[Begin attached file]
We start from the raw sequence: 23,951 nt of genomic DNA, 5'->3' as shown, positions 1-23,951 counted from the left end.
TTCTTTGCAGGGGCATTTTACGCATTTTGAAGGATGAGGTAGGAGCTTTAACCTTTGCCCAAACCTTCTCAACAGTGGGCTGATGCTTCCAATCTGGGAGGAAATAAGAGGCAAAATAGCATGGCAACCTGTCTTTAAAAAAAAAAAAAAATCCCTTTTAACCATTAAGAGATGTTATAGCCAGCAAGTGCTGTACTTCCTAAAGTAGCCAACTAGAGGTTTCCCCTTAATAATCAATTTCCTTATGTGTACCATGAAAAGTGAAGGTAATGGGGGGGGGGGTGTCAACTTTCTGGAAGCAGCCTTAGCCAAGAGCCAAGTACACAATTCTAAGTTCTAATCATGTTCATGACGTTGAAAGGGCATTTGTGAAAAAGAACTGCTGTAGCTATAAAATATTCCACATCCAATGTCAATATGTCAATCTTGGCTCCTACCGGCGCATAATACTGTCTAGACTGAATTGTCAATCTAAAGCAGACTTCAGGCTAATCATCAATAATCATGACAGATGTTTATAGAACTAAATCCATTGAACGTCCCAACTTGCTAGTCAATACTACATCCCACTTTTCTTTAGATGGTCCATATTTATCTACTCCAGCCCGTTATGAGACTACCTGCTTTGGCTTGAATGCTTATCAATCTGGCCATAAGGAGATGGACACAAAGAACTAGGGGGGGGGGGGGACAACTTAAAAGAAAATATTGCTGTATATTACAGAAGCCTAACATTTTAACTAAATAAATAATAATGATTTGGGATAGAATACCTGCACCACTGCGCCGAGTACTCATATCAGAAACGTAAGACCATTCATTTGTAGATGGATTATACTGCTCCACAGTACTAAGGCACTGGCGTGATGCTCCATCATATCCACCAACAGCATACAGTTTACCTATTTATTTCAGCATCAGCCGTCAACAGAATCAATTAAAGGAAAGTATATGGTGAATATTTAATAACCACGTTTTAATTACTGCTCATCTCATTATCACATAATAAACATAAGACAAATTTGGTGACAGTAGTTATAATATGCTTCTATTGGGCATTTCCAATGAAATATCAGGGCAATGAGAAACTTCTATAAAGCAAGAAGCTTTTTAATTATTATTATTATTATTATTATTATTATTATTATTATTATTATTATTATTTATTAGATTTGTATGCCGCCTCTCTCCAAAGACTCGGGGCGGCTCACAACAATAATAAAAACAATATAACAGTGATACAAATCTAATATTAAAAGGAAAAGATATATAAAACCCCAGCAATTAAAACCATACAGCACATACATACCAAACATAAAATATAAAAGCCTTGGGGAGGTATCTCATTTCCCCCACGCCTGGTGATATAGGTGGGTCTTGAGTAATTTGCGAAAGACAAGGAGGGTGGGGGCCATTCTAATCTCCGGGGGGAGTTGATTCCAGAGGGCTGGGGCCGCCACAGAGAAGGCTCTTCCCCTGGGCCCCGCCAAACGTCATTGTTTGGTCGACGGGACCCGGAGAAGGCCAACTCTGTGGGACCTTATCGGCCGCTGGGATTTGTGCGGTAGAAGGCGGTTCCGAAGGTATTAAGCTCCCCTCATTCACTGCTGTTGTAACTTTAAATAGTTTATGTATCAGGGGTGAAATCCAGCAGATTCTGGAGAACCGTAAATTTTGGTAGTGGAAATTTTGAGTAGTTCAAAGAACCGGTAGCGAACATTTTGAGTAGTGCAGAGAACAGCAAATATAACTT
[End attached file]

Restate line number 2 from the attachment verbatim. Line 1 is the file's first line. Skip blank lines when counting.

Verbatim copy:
TTCTTTGCAGGGGCATTTTACGCATTTTGAAGGATGAGGTAGGAGCTTTAACCTTTGCCCAAACCTTCTCAACAGTGGGCTGATGCTTCCAATCTGGGAGGAAATAAGAGGCAAAATAGCATGGCAACCTGTCTTTAAAAAAAAAAAAAAATCCCTTTTAACCATTAAGAGATGTTATAGCCAGCAAGTGCTGTACTTCCTAAAGTAGCCAACTAGAGGTTTCCCCTTAATAATCAATTTCCTTATGTGTACCATGAAAAGTGAAGGTAATGGGGGGGGGGGTGTCAACTTTCTGGAAGCAGCCTTAGCCAAGAGCCAAGTACACAATTCTAAGTTCTAATCATGTTCATGACGTTGAAAGGGCATTTGTGAAAAAGAACTGCTGTAGCTATAAAATATTCCACATCCAATGTCAATATGTCAATCTTGGCTCCTACCGGCGCATAATACTGTCTAGACTGAATTGTCAATCTAAAGCAGACTTCAGGCTAATCATCAATAATCATGACAGATGTTTATAGAACTAAATCCATTGAACGTCCCAACTTGCTAGTCAATACTACATCCCACTTTTCTTTAGATGGTCCATATTTATCTACTCCAGCCCGTTATGAGACTACCTGCTTTGGCTTGAATGCTTATCAATCTGGCCATAAGGAGATGGACACAAAGAACTAGGGGGGGGGGGGGACAACTTAAAAGAAAATATTGCTGTATATTACAGAAGCCTAACATTTTAACTAAATAAATAATAATGATTTGGGATAGAATACCTGCACCACTGCGCCGAGTACTCATATCAGAAACGTAAGACCATTCATTTGTAGATGGATTATACTGCTCCACAGTACTAAGGCACTGGCGTGATGCTCCATCATATCCACCAACAGCATACAGTTTACCTATTTATTTCAGCATCAGCCGTCAACAGAATCAATTAAAGGAAAGTATATGGTGAATATTTAATAACCACGTTTTAATTACTGCTCATCTCATTATCACATAATAAACATAAGACAAATTTGGTGACAGTAGTTATAATATGCTTCTATTGGGCATTTCCAATGAAATATCAGGGCAATGAGAAACTTCTATAAAGCAAGAAGCTTTTTAATTATTATTATTATTATTATTATTATTATTATTATTATTATTATTATTATTTATTAGATTTGTATGCCGCCTCTCTCCAAAGACTCGGGGCGGCTCACAACAATAATAAAAACAATATAACAGTGATACAAATCTAATATTAAAAGGAAAAGATATATAAAACCCCAGCAATTAAAACCATACAGCACATACATACCAAACATAAAATATAAAAGCCTTGGGGAGGTATCTCATTTCCCCCACGCCTGGTGATATAGGTGGGTCTTGAGTAATTTGCGAAAGACAAGGAGGGTGGGGGCCATTCTAATCTCCGGGGGGAGTTGATTCCAGAGGGCTGGGGCCGCCACAGAGAAGGCTCTTCCCCTGGGCCCCGCCAAACGTCATTGTTTGGTCGACGGGACCCGGAGAAGGCCAACTCTGTGGGACCTTATCGGCCGCTGGGATTTGTGCGGTAGAAGGCGGTTCCGAAGGTATTAAGCTCCCCTCATTCACTGCTGTTGTAACTTTAAATAGTTTATGTATCAGGGGTGAAATCCAGCAGATTCTGGAGAACCGTAAATTTTGGTAGTGGAAATTTTGAGTAGTTCAAAGAACCGGTAGCGAACATTTTGAGTAGTGCAGAGAACAGCAAATATAACTT